James Gardner, Chief Technology Officer at the Department for Work and Pensions in the UK, on a recent organization-wide upgrade from Windows XP to Windows 7:
....Personally, I think it likely this is the last version of Windows anyone ever widely deploys, though.
The reason? I think they'll be fewer workloads that actually require a heavy deskop stack. Today, of course, we have all this legacy that's coupled to the desktop, but in a decade, I really doubt that will be the case. Most stuff will arrive via the browser.
Furthermore, its not impossible to imagine that they'll be ubiquitous wirless networking everywhere, even those difficult places outreach workers sometimes have to go. So we won't need a heavy desktop stack in order to make sure offline works.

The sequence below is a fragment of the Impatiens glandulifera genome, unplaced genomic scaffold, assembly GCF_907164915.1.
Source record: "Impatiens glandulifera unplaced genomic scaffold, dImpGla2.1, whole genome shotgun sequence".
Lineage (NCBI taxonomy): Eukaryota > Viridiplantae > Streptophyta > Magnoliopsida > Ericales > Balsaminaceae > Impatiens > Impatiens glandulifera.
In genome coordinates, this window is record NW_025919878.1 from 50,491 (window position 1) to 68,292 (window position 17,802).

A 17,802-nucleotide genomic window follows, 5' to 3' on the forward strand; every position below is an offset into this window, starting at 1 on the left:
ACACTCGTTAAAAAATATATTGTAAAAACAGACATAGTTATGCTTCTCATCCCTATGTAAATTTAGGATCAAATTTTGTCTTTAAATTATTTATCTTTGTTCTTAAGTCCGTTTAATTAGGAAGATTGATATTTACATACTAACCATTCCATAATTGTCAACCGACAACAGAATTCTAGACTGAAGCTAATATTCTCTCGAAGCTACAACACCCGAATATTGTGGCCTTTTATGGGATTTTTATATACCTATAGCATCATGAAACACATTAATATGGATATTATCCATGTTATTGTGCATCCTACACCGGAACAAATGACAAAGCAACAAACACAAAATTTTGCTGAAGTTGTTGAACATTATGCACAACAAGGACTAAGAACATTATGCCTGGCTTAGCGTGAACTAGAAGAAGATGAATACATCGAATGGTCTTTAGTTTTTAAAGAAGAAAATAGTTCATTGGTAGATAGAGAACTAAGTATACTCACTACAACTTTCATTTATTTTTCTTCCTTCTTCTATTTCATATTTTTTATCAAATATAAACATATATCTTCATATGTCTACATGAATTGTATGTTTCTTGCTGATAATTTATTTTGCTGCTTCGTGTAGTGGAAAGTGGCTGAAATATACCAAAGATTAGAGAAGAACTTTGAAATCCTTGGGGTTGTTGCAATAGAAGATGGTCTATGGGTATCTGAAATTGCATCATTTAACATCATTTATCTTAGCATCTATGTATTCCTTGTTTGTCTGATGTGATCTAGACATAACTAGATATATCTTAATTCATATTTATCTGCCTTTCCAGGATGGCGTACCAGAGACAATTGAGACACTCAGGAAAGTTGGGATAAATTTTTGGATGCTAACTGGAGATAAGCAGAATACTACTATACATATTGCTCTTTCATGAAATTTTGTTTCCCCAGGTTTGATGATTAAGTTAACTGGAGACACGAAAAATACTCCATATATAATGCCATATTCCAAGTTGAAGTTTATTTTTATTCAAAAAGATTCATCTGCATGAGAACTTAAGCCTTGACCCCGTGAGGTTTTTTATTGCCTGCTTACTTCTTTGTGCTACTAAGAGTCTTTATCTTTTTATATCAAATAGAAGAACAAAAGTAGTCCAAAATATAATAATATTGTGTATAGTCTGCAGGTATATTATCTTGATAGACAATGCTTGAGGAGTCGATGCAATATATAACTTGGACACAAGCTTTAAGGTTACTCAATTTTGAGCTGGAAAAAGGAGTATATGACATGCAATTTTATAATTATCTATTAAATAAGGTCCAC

....That's obviously over because most of the action is now happening in the datacentre (or the cloud).
From a strategic point of view, if you're designing the future technology estate of a large organisation, that last thing it makes sense to do in this kind of context is build stuff that depends on a desktop stack. Furthermore, decoupling legacy from the desktop stack also has to be on the agenda, because you just can't count on that stack being relevent in 10 years time.
It feels funny, doesn't it, thinking about Windows in the context of it being irrelevent, after all these years we've relied on it. I guess it proves, again, that change is the only constant.